Financial literacy and money troubles
The fact that even the basics of ‘personal finance’ have been kept light years away from our education system has made the people of this age group more vulnerable to money problems. Generational attitudes in India also do not encourage conversations about money with children. The lack of women’s participation in financial decisions in the household also acts as barriers for young children to understand the basic of finance management. Barring loans and credit cards, many millennials learn new terminologies pertaining to personal finance on an experimental basis. And sometimes, trying to gain insight into the gamut of investment management without appropriate guidance can prove to be a costly mistake.
Shwetalini Singh, a software engineer based in Bengaluru says, “While advancements in medical sciences have increased the life span of humans but we still rely on the same plans for retirement. How is this supposed to cover for the extra years that people live? This is an example of how important it is to make basic financial planning a part of our school curriculum.”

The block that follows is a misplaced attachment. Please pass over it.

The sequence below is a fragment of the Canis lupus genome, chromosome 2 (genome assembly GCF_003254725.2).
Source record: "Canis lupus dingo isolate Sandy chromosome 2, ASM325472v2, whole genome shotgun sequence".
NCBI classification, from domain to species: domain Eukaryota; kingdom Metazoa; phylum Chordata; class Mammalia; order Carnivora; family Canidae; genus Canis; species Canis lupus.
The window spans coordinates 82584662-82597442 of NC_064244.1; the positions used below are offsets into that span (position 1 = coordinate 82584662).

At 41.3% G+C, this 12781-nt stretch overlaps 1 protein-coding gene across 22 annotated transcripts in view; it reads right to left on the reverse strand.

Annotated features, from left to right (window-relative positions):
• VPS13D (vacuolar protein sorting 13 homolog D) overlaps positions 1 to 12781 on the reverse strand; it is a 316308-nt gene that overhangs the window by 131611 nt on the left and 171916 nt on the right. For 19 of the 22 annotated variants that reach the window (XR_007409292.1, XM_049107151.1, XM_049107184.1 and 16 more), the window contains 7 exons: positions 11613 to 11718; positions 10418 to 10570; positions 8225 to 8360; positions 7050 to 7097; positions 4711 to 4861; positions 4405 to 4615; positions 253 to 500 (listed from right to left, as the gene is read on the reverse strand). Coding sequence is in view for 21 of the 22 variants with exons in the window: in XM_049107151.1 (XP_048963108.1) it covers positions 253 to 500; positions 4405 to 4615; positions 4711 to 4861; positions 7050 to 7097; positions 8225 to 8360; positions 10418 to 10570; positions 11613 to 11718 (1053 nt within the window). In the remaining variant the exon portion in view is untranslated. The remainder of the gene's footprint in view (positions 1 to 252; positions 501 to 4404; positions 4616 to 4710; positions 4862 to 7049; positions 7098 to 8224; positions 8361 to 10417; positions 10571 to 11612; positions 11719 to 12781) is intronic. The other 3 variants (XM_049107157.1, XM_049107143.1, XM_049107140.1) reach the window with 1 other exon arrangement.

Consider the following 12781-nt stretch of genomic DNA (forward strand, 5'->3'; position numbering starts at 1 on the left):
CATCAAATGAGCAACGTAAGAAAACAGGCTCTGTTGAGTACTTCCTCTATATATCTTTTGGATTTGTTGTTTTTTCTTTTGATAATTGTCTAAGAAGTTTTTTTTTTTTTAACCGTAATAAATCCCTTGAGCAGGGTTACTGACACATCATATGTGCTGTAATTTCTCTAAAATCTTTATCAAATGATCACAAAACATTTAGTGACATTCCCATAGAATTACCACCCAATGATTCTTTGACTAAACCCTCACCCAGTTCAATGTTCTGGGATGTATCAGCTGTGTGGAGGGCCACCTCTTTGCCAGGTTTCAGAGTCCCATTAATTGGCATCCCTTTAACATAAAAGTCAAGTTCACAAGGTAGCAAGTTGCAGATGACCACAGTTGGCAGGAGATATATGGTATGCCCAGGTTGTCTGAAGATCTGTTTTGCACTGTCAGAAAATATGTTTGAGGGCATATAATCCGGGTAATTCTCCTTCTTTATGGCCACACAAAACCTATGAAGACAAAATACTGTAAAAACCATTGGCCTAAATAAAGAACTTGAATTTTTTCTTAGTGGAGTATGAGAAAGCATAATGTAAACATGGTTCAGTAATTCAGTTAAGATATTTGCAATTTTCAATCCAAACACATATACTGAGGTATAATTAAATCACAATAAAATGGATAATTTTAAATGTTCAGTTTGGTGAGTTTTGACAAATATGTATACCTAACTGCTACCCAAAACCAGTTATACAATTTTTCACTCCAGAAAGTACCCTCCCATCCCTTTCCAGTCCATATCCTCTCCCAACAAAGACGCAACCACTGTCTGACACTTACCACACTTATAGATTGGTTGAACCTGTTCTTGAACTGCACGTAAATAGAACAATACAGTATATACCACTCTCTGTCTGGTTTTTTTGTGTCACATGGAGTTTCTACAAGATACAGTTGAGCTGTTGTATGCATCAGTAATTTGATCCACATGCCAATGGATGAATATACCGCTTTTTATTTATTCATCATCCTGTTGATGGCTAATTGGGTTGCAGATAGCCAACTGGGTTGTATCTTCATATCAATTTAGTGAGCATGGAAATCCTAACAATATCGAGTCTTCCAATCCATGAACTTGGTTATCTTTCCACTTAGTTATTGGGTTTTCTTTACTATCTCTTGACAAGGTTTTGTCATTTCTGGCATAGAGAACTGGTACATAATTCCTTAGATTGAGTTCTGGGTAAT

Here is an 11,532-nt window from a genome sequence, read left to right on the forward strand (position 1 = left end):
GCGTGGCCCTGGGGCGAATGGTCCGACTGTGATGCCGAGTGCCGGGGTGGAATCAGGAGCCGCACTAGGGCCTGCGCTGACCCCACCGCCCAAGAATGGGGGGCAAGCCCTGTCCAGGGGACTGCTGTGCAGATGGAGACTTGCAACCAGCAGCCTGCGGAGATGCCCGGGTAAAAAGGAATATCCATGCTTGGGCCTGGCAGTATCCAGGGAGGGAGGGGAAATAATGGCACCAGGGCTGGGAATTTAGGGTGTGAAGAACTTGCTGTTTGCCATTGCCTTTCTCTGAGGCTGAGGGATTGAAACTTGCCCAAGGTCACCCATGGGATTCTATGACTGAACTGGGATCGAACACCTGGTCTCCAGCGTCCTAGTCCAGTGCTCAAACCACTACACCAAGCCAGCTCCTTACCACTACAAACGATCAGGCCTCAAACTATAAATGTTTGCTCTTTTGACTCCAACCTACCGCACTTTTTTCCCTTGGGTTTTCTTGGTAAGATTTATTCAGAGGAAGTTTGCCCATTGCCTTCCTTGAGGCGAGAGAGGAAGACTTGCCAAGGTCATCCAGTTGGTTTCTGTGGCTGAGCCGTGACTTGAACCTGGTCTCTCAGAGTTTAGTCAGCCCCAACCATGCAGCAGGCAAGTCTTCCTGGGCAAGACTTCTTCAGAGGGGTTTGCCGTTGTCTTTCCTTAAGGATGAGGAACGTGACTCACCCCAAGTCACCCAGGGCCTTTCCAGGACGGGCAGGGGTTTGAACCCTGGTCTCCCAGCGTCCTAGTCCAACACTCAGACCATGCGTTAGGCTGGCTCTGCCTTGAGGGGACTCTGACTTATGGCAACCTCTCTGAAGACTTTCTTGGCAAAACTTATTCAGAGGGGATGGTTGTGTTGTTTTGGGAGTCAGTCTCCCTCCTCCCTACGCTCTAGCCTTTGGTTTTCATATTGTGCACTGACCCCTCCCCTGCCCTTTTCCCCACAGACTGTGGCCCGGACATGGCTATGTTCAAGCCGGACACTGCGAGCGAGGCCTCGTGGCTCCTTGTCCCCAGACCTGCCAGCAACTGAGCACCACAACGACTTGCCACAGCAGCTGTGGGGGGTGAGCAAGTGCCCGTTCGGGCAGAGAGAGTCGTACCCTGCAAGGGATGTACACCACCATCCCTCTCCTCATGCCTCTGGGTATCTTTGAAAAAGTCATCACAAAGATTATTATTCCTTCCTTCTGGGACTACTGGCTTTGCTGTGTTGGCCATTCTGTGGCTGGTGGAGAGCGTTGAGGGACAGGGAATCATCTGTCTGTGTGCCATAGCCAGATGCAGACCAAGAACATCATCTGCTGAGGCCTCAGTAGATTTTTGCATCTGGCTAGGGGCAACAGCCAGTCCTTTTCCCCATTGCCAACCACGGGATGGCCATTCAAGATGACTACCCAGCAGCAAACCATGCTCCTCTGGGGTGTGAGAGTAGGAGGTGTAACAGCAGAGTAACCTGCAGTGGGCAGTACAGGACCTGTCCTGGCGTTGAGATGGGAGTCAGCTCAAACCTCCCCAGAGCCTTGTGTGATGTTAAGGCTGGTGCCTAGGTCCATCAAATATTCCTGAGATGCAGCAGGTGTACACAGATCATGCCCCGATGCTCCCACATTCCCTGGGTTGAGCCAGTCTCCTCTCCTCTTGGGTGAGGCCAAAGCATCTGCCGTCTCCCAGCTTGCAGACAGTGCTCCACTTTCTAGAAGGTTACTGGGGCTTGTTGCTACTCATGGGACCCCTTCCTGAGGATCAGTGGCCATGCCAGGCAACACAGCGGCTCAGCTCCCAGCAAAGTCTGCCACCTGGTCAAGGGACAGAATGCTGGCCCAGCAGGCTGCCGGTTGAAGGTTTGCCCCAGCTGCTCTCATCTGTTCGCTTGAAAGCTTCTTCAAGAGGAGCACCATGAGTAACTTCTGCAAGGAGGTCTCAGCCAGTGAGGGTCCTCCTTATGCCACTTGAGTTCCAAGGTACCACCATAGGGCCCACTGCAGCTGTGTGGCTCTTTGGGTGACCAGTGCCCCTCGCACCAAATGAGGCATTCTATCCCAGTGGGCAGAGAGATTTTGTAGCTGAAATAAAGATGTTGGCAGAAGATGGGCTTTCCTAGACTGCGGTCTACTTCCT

Describing her own struggles with managing finances, Shwetalini says, “When I started working, I was so ignorant of financial matters that I thought having some extra money in the bank is enough. Filing taxes was another nightmare. Simply put, my relationship with money was limited to having enough of it in my bank account. But over the years, I have put in a lot of effort to educate myself and have regularly sought professional advice.”